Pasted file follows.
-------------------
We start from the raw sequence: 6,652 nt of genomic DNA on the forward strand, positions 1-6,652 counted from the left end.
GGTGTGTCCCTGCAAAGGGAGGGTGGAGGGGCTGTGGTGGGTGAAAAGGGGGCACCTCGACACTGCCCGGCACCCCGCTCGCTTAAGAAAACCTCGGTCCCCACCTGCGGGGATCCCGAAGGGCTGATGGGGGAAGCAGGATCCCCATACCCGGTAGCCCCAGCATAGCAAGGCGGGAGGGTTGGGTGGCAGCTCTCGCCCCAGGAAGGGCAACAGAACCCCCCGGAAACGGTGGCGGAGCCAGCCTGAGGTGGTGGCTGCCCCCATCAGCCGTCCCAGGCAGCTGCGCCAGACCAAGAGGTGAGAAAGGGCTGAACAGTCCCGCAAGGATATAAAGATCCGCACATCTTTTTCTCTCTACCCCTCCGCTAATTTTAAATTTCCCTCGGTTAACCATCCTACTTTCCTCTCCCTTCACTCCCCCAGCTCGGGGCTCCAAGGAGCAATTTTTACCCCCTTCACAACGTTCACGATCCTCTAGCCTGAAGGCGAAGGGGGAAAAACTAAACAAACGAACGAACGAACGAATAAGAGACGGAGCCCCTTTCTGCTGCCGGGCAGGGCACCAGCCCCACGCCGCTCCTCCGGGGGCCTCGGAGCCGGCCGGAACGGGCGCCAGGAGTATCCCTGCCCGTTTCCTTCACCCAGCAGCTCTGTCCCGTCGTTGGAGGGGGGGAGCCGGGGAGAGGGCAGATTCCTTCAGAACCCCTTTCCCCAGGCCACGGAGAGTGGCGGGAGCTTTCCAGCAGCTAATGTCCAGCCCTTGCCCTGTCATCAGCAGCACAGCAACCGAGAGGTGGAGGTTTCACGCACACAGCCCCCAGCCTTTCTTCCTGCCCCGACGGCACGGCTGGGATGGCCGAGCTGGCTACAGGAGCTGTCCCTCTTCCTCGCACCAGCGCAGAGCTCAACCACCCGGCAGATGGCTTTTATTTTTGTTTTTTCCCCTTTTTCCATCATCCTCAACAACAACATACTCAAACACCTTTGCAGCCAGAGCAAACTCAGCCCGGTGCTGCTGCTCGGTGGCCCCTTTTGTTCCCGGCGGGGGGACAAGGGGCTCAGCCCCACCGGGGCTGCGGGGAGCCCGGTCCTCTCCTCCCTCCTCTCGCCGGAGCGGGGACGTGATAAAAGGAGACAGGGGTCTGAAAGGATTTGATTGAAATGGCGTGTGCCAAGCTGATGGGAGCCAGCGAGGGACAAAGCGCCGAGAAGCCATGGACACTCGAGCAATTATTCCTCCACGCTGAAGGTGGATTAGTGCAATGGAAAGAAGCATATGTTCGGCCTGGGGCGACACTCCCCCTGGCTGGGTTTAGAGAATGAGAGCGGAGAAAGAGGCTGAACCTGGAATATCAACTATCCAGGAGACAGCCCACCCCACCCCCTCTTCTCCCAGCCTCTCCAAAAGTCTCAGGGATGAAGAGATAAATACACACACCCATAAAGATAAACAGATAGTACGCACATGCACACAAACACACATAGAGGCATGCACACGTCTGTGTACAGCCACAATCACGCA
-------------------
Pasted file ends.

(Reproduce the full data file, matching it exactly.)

We start from the raw sequence: 6,652 nt of genomic DNA on the forward strand, positions 1-6,652 counted from the left end.
GGTGTGTCCCTGCAAAGGGAGGGTGGAGGGGCTGTGGTGGGTGAAAAGGGGGCACCTCGACACTGCCCGGCACCCCGCTCGCTTAAGAAAACCTCGGTCCCCACCTGCGGGGATCCCGAAGGGCTGATGGGGGAAGCAGGATCCCCATACCCGGTAGCCCCAGCATAGCAAGGCGGGAGGGTTGGGTGGCAGCTCTCGCCCCAGGAAGGGCAACAGAACCCCCCGGAAACGGTGGCGGAGCCAGCCTGAGGTGGTGGCTGCCCCCATCAGCCGTCCCAGGCAGCTGCGCCAGACCAAGAGGTGAGAAAGGGCTGAACAGTCCCGCAAGGATATAAAGATCCGCACATCTTTTTCTCTCTACCCCTCCGCTAATTTTAAATTTCCCTCGGTTAACCATCCTACTTTCCTCTCCCTTCACTCCCCCAGCTCGGGGCTCCAAGGAGCAATTTTTACCCCCTTCACAACGTTCACGATCCTCTAGCCTGAAGGCGAAGGGGGAAAAACTAAACAAACGAACGAACGAACGAATAAGAGACGGAGCCCCTTTCTGCTGCCGGGCAGGGCACCAGCCCCACGCCGCTCCTCCGGGGGCCTCGGAGCCGGCCGGAACGGGCGCCAGGAGTATCCCTGCCCGTTTCCTTCACCCAGCAGCTCTGTCCCGTCGTTGGAGGGGGGGAGCCGGGGAGAGGGCAGATTCCTTCAGAACCCCTTTCCCCAGGCCACGGAGAGTGGCGGGAGCTTTCCAGCAGCTAATGTCCAGCCCTTGCCCTGTCATCAGCAGCACAGCAACCGAGAGGTGGAGGTTTCACGCACACAGCCCCCAGCCTTTCTTCCTGCCCCGACGGCACGGCTGGGATGGCCGAGCTGGCTACAGGAGCTGTCCCTCTTCCTCGCACCAGCGCAGAGCTCAACCACCCGGCAGATGGCTTTTATTTTTGTTTTTTCCCCTTTTTCCATCATCCTCAACAACAACATACTCAAACACCTTTGCAGCCAGAGCAAACTCAGCCCGGTGCTGCTGCTCGGTGGCCCCTTTTGTTCCCGGCGGGGGGACAAGGGGCTCAGCCCCACCGGGGCTGCGGGGAGCCCGGTCCTCTCCTCCCTCCTCTCGCCGGAGCGGGGACGTGATAAAAGGAGACAGGGGTCTGAAAGGATTTGATTGAAATGGCGTGTGCCAAGCTGATGGGAGCCAGCGAGGGACAAAGCGCCGAGAAGCCATGGACACTCGAGCAATTATTCCTCCACGCTGAAGGTGGATTAGTGCAATGGAAAGAAGCATATGTTCGGCCTGGGGCGACACTCCCCCTGGCTGGGTTTAGAGAATGAGAGCGGAGAAAGAGGCTGAACCTGGAATATCAACTATCCAGGAGACAGCCCACCCCACCCCCTCTTCTCCCAGCCTCTCCAAAAGTCTCAGGGATGAAGAGATAAATACACACACCCATAAAGATAAACAGATAGTACGCACATGCACACAAACACACATAGAGGCATGCACACGTCTGTGTACAGCCACAATCACGCA